Which traits are MOST important to teach your kids? Responsibility tops the list for both liberals and conservatives, but opinions diverge from there.
What do you think about trade?
Poverty is an issue that deeply divides the American public when it comes to how much of a role government should play in alleviating the problems of the poor.
Millennials Are Actually MORE Likely To Read Books, Study Says -
Although nearly every American under 30 uses the Internet in some capacity (a whopping 98 percent of millennials are online), younger people are more likely to believe that there’s useful information that’s only available offline. While 62 percent of citizens under 30 ascribe to this belief, only 53 percent of those 30 and older agree.
This and other information revealed by a recent PewResearch project could begin to explain why millennials are actually more likely to have picked up a book in the past year than their older peers. According to the study:
Some 43 percent report reading a book — in any format — on a daily basis, a rate similar to older adults. Overall, 88 percent of Americans under 30 read a book in the past year, compared with 79 percent of those age 30 and older.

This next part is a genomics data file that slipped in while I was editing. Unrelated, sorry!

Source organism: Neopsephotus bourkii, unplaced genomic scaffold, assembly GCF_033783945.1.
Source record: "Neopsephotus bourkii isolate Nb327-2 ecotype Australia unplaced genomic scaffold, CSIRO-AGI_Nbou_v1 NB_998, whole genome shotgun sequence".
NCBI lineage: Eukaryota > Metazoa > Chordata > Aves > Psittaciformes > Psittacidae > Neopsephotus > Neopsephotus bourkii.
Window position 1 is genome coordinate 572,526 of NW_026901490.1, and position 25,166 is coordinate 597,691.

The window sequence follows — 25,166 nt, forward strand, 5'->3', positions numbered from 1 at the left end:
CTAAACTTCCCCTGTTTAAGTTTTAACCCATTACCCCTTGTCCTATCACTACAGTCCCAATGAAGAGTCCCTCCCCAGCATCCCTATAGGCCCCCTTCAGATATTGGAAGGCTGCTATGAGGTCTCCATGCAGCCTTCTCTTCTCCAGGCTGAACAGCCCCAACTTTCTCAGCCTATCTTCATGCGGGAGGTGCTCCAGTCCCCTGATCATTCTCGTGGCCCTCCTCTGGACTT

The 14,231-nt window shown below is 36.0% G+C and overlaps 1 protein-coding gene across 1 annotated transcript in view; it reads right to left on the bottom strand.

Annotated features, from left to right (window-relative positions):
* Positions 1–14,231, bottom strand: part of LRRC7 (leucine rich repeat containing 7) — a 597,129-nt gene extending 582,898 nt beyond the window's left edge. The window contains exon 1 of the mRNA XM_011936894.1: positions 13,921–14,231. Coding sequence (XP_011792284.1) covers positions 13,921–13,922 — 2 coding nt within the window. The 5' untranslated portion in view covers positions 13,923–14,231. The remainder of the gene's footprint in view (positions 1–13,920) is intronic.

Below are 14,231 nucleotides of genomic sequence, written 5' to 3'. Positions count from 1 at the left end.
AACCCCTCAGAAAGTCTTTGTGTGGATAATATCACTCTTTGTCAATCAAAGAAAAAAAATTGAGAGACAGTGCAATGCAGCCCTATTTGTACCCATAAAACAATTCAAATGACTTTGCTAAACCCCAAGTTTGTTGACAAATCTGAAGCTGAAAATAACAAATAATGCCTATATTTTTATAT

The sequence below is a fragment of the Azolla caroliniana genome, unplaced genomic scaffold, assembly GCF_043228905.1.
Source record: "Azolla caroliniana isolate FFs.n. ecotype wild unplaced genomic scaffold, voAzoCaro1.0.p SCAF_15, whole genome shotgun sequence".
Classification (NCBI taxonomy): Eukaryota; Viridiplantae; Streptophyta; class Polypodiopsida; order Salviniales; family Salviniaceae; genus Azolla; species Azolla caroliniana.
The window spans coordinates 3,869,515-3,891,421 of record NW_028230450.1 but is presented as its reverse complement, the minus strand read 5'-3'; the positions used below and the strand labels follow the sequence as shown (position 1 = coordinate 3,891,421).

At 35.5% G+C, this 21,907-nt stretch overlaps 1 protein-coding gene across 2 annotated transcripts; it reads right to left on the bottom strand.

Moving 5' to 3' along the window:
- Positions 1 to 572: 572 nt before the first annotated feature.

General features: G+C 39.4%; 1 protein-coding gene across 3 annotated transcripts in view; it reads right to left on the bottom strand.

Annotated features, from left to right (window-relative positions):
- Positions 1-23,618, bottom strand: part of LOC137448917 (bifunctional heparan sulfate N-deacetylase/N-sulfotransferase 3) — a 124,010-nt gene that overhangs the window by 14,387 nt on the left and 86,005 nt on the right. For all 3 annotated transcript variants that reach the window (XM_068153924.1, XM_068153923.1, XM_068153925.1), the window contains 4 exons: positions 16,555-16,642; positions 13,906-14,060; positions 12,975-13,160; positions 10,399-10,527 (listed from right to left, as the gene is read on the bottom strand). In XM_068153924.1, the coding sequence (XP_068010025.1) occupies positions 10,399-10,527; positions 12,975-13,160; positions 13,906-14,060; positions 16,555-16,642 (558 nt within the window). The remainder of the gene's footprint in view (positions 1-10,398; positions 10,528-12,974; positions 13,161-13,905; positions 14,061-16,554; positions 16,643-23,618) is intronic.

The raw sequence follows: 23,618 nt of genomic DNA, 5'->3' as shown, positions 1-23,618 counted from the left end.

(Source: huffpostbooks, via huffingtonpost)
Majorities of Republicans and Democrats approve of President Obama’s military plan against ISIS, but one group is not quite on board: younger people.
Q&A: Why one polling expert says Scotland likely to say ‘no’ to independence -
Claire Durand, a sociology professor at the University of Montreal, discusses recent polling on the issue of Scottish independence.
A majority of Latino adults (55%) say they are Catholic, while 16% are evangelical Protestants and 5% are mainline Protestants. The share who say they are Catholic has declined from 67% in 2010. —
In a rare display of bipartisanship, majorities of both Republicans (64%) and Democrats (60%) approve of President Obama’s plan for a military campaign against Islamic militants in Iraq and Syria.
10 big questions the Pew Research Center has tackled in the past decade -
For Pew Research’s 10-year anniversary, here’s a list of 10 big research questions we’ve answered over the years that speak to broad ways that America and the world is changing.
56% of Americans say they are falling behind financially.
This generation is now adapting technology to do very traditional things in very new ways that matter to them. — Millennial Generation Likes Old-Fashioned Technology: Books (via pewinternet)
Foreign policy, the budget deficit and immigration matter more to Republican voters, while Democrats are more likely to prioritize the environment and economic inequality.